Book Review – Merging The Drift

“How much do you know about your death?”

On the morning of his 18th birthday Ali woke up to his family home unusually silent, and deserted. He soon learns that he never lived the childhood he remembers and all his memories up until that point are fake. He is now alone, and an occupant of the Drift, an entity where deceased children coexist as their adult selves, with the ability to view a parallel version of their being in a separate, fictional world, without any influence or control over this life path.

Almost three years on, Ali has settled into a routine, but events from the real world he was taken from as a child begin to impact on the limits of his existence as he develops a strange connection with a fellow occupant seeking an unprecedented truth that surfaces a disturbing past and will forever bind together multiple souls.

Follow Ali and three others over the course of a mind-bending week as each seeks comfort and answers from their existence.

My Review

Merging The Drift is the first instalment of this epic psychological series written by Tom Bray. A mystifying labyrinth, split amongst four different main perspectives. blurring the lines between the real world and The Drift.

Okay, before I start, I have a tiny confession to make: I’m an A-level philosophy student dropout. I just couldn’t deal with all the far-fetched theories and probing questions (is a spoon really a spoon?) so I threw in the metaphorical towel. But that doesn’t mean I stopped reflecting on the true reality of life. I mean, is there really another ‘me’ out there, with a healthy bank account, basking in the sunshine in the Bahamas? I think we can all agree that one of the most fascinating topics to speculate about is the possibility of different universes or afterlife’s and that’s why I jumped at the chance to read this book.

First and foremost, what I absolutely love about this book is the originality. Whilst reading this enchanting tale, I felt like I was Alice, falling deeper and deeper into the rabbit hole leading to wonderland. Granted, there are plenty of psychological books based on parallel universes/paranormal activity but there is something about Merging The Drift which makes it stand out amongst the rest. Perhaps, it’s because the author has managed to take such a deep, fantastical topic and transform it into something relatable to the normal, every day. Going through the chapters, readers will be able to relate to the drudgery of work, family trauma, rocky relationships and the longing, the desperation to connect with your departed loved ones. For such a mind-blowing subject, it all makes perfect sense. When you boil it down, this book is simply just about a group of normal, every-day people, trying to navigate their way through the great mysteries of life and death. Speaking of the characters, they are incredibly compelling and completely authentic. Kitty is so headstrong and sassy. Ali is a laid back, no – nonsense kind of dude. Danny just longs for the comfort of a single life and he has hilarious one liners. And Kerri, wow, Kerri is just freaking amazing; my new fictional heroine! Even Gil, the Drift’s favourite drunkard, is a stellar character ( although, I do have a sneaky suspicion about Gil. I think I have the man sussed). As you read through the book, you long to know how these four characters are connected. The dialogue (one of my favourite things about this book) and the inner thoughts of each character is so realistic and believable. Unfortunately, when it comes to dialogue, many authors do not pay attention to natural human speech, leaving their characters stilted and contrived. I’m not sure if Tom Bray studied real conversations on his commute, banter between friends or if he simply took inspiration from family conversations around the dinner table, because damn, it’s impressive! From the use of colloquialisms to the dialect, every single character is outstanding. Also, the added wit and sarcastic remarks provide some much needed comic relief at times. The pace of events unfold at a steady speed. You are not constantly waiting for something to happen, but at the same time, nothing feels rushed. Moreover, I felt I was reading four stories for the price of one because of the multiple narratives. Yet, the crowning glory for me was the perfectly executed story-telling of the author. Tom Bray is a master storyteller, conjuring up such striking imagery with his words, making you race through the pages wanting more.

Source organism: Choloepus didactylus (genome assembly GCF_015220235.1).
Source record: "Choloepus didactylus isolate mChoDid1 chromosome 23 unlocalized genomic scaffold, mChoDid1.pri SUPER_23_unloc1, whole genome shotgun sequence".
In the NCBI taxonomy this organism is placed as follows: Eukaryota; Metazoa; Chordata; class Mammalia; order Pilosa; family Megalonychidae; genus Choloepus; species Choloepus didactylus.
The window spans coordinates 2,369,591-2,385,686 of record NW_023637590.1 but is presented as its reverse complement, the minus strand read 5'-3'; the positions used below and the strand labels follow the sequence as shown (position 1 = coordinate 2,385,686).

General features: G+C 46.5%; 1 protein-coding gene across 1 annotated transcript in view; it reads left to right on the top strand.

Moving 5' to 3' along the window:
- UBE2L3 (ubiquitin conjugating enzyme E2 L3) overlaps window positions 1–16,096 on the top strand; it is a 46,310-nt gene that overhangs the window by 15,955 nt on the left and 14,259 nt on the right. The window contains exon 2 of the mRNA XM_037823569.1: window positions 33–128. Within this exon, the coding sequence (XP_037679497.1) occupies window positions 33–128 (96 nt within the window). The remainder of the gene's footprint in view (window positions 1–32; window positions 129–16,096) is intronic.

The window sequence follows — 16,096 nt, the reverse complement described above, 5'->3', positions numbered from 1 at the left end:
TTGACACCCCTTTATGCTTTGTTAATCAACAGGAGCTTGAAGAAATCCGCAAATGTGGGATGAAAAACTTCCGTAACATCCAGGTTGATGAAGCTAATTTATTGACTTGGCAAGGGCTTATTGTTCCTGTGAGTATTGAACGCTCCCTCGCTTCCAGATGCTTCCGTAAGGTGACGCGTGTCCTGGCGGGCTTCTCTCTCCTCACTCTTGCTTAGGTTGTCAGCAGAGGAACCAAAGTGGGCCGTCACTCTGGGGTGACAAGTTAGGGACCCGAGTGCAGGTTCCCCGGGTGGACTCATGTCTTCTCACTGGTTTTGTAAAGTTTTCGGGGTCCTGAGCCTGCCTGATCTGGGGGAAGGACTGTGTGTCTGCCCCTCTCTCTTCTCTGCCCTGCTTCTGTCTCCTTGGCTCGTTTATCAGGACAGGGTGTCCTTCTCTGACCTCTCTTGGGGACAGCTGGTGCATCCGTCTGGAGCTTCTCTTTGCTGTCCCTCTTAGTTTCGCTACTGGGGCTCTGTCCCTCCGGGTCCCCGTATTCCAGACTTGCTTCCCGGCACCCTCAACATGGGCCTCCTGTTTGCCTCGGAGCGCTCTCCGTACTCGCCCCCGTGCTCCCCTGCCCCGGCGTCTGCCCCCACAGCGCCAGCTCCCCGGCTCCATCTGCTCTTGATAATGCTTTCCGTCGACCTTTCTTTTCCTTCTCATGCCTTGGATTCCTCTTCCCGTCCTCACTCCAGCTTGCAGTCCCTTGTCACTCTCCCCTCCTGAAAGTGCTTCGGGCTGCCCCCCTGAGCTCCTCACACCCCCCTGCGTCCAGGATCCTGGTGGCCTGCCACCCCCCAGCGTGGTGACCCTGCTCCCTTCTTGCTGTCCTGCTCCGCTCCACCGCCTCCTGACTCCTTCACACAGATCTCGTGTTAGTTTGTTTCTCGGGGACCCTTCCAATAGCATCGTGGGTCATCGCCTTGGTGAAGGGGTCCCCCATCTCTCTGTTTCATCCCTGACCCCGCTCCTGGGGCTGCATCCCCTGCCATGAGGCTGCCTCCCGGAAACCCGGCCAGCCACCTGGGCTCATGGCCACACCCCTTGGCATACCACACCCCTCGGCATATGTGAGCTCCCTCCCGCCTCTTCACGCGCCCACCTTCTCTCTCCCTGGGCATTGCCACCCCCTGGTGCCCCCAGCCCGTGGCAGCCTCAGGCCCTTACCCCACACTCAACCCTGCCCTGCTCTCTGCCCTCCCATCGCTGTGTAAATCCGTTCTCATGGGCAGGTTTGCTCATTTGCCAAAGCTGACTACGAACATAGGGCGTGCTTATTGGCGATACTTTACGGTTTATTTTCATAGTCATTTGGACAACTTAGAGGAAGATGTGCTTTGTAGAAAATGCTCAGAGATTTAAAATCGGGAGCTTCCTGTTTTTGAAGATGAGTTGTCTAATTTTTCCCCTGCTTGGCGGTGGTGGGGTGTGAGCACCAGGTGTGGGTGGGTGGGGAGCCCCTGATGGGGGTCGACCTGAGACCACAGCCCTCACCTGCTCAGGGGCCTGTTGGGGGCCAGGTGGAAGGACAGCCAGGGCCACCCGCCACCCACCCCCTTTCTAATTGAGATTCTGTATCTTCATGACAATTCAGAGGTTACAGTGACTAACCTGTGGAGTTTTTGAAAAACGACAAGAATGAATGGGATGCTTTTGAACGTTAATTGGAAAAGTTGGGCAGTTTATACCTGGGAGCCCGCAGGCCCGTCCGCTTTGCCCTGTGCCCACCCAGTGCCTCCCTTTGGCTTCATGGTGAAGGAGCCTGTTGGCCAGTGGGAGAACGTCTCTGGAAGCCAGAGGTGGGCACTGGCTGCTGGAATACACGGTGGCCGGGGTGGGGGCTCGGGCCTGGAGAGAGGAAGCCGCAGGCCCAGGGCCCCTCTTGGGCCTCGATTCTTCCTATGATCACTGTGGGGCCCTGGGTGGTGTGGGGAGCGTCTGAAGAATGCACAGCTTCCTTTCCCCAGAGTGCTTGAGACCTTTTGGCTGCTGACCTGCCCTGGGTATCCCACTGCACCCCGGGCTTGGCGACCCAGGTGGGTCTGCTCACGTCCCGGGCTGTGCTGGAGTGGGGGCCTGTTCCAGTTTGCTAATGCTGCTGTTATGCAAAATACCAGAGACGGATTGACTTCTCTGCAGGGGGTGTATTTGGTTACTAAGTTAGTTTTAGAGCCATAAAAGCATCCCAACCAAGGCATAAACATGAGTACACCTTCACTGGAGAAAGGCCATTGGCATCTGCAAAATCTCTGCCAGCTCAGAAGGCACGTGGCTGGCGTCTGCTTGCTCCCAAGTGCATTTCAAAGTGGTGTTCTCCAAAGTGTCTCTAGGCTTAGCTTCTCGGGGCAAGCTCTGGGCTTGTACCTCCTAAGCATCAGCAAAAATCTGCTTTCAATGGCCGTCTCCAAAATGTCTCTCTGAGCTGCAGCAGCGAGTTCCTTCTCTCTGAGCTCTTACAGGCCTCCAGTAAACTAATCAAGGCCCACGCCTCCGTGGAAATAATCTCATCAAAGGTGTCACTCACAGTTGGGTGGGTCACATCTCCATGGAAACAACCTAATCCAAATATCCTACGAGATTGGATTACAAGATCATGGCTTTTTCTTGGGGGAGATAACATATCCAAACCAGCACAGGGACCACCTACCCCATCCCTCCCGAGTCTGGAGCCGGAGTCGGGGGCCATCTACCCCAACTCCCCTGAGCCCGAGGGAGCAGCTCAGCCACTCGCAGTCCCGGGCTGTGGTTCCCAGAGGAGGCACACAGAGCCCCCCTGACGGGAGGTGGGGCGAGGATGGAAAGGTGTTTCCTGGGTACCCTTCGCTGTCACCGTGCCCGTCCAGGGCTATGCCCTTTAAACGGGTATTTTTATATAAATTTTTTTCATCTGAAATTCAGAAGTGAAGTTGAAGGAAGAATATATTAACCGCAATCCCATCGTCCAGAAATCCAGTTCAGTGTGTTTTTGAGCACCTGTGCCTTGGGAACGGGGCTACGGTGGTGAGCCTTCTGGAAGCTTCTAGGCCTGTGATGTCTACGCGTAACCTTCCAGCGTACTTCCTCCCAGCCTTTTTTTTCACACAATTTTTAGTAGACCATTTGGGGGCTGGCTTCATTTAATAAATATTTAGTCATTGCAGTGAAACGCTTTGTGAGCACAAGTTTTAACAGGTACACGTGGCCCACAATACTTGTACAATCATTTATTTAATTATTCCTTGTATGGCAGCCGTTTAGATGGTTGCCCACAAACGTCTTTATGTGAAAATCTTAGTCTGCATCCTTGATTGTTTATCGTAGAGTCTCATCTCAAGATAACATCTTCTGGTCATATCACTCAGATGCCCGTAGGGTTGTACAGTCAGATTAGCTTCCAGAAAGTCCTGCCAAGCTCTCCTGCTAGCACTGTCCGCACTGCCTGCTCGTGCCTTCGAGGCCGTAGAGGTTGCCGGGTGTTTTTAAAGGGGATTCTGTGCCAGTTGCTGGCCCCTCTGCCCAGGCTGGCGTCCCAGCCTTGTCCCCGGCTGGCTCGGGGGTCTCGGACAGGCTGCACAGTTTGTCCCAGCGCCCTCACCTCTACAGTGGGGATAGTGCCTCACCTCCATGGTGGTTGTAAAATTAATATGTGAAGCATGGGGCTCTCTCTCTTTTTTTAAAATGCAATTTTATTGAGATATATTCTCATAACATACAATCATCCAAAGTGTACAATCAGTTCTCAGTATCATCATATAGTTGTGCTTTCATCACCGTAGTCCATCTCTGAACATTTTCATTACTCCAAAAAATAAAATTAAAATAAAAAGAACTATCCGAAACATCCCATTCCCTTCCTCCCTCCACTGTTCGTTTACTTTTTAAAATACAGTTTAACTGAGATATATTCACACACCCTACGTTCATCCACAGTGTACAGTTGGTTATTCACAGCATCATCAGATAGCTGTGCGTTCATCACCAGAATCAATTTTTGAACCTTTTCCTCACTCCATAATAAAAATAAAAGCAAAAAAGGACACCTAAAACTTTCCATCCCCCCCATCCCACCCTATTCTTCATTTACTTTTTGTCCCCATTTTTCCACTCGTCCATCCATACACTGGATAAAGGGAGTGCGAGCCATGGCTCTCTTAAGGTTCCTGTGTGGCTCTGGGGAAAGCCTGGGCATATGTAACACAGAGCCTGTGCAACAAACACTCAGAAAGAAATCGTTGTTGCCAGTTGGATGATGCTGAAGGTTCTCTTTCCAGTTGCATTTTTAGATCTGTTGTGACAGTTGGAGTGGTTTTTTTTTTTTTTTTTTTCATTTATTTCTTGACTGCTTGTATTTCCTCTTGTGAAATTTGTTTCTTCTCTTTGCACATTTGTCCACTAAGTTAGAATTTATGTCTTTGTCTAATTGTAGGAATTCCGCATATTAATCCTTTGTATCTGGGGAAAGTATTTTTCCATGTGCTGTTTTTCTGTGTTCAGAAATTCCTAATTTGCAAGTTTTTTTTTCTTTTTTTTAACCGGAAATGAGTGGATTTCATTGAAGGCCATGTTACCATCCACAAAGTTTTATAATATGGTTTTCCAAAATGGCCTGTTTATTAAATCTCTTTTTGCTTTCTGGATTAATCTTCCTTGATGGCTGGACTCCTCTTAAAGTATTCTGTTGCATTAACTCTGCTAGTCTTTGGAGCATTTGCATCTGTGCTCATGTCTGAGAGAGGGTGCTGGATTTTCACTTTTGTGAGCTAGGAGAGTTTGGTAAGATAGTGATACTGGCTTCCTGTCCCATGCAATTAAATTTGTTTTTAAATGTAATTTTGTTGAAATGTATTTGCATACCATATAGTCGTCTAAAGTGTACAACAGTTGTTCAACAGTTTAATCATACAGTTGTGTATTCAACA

Dislikes? Some of the chapters involving lecherous men are uncomfortably raw. A bit too hard to read and process.

Other than that, this book is a masterpiece.

In conclusion, author Tom Bray gets a 4 out of 4 stars rating from me. This story made my brain ache and my emotions run high. I can’t wait for the next instalment! Warning -once you finish reading this book, you may start to question your own existence. In the words of Queen ” Is this real-life? Is this just fantasy?”.

Buy here from Amazon

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